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Today let’s focus on what can be done in the event you have to make a claim on your property due to some sort of disaster. They have a detailed, step by step tutorial on how to successfully make claims to replace much of, if not all of, your damaged property here:

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They even offer tools to help inventory your household items in advance to avoid having to complete the arduous task after a disaster has struck. There is even an app to assist in the process, if you get into that sort of thing:
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Another helpful feature I found was an example of an actual letter sent to an insurance company requesting an extension on the time allowed to complete a claim:

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This site offers a wealth of information from which anyone may benefit because nearly all of us have insurance of one type or another. This site aims to help us identify how to proactively take advantage of all our insurance carriers promise and to avoid being taken advantage of by what can be a bloated, dense bureaucracy.

Learning Express Library Can Help Patrons Who Cry “Computer Illiterate”

The Learning Express Library has proven helpful to many of our patrons seeking various testing materials for tests such as the HiSET or nursing areas like the HESI or NCLEX. However, did you know that Learning Express has so much more? One tutorial area that could help many of our computer challenged patrons is the Computer Skills Center :

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I selected the “Getting to Know Your Computer” link on the left (red circle) and “Computer Basics 2” on the right (blue rectangle):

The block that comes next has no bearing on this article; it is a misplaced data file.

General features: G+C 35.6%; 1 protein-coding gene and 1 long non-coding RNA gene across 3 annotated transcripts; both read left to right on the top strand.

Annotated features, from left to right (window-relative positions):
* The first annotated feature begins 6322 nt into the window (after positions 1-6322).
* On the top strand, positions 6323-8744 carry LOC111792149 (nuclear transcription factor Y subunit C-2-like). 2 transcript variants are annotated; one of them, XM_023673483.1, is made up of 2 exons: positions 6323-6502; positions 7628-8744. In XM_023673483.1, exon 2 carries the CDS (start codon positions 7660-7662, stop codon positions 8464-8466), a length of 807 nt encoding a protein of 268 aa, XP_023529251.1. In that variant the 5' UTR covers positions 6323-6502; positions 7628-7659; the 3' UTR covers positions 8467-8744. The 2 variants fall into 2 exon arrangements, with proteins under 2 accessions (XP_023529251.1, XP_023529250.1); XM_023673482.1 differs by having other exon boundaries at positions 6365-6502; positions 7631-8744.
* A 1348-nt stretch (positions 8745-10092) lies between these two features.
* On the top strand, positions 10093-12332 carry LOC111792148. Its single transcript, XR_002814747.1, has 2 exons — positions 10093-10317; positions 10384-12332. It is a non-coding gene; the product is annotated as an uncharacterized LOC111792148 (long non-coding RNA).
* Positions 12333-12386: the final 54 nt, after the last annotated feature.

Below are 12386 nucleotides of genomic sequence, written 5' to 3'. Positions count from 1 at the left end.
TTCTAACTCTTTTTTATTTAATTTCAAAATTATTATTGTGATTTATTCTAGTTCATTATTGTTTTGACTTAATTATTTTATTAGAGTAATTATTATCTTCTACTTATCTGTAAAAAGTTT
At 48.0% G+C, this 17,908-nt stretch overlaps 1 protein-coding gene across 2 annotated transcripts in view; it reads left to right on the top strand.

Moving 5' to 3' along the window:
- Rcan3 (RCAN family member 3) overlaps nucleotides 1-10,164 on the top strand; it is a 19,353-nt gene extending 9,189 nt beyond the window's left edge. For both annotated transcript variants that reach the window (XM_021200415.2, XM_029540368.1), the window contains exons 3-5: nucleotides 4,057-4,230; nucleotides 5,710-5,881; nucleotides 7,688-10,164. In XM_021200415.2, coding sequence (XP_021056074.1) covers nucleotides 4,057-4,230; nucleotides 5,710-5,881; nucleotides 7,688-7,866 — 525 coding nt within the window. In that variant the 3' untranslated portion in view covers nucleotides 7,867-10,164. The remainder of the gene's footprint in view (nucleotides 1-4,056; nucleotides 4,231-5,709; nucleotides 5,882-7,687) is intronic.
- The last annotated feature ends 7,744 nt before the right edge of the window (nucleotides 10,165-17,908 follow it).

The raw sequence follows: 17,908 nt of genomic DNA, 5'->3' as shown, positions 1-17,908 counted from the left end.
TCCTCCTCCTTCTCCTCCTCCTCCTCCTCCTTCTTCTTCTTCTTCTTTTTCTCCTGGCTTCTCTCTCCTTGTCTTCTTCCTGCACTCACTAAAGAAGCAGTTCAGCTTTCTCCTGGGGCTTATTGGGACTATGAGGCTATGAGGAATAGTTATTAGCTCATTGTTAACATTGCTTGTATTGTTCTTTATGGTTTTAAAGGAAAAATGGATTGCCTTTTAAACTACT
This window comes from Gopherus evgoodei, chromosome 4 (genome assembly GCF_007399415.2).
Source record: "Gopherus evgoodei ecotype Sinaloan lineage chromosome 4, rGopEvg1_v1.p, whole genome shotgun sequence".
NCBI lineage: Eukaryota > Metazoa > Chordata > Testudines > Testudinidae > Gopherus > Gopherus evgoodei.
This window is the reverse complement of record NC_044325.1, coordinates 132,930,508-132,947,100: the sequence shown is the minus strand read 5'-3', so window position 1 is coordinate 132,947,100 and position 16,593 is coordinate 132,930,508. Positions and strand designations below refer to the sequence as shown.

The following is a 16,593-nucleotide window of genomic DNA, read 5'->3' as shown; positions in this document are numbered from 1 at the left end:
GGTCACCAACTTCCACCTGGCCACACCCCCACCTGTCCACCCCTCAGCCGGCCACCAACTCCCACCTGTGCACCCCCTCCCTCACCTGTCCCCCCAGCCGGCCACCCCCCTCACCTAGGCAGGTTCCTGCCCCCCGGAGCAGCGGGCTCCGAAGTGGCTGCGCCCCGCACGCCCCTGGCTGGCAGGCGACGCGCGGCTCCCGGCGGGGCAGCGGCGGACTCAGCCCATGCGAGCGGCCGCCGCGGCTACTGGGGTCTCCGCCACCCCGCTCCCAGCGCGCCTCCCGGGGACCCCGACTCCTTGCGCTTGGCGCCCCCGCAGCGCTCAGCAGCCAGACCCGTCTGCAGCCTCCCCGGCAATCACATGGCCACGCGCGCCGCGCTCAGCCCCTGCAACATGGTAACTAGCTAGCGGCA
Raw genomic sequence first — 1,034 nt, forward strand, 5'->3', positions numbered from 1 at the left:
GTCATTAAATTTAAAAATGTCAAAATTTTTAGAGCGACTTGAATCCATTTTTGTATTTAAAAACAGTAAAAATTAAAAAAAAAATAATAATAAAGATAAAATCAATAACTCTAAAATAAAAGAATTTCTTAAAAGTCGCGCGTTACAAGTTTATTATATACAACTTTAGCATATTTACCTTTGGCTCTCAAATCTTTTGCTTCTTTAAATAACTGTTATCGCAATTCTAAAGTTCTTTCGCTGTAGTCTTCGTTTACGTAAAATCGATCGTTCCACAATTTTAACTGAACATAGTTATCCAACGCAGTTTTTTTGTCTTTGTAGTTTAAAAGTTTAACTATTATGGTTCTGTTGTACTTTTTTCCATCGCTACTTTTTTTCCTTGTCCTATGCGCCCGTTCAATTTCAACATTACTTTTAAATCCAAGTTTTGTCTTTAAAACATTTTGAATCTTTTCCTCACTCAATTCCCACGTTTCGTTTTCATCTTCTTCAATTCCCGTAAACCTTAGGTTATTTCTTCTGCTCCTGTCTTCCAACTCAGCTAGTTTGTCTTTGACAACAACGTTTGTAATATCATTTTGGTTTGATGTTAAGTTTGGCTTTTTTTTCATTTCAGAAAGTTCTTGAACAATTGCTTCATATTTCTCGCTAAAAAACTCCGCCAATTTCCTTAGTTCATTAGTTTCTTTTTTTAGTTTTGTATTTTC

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This brought me to a video tutorial:

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On the tutorial you are in total control: the video has a transcript that you can follow along with, download or even print:

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…and you can toggle between chapters as well:

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There are many other computer tutorials in Learning Express, ranging from basic topics detailed in this post, to more complex issues, such as the intricacies of learning how to navigate the internet, to even specific programs, such as Microsoft Word and Adobe products:

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For the willing patron these tutorials can lead to increased productivity and less frustration on the computer.

Sorting Fact From Obfuscation

In these unprecedented times in U.S. politics it can be difficult to discern the truth from the spin. The site http://www.factcheck.org/ has taken up the mission of helping anyone who desires to do so. Their mission page states:

“We are a nonpartisan, nonprofit ‘consumer advocate’ for voters that aims to reduce the level of deception and confusion in U.S. politics. We monitor the factual accuracy of what is said by major U.S. political players in the form of TV ads, debates, speeches, interviews and news releases. Our goal is to apply the best practices of both journalism and scholarship, and to increase public knowledge and understanding.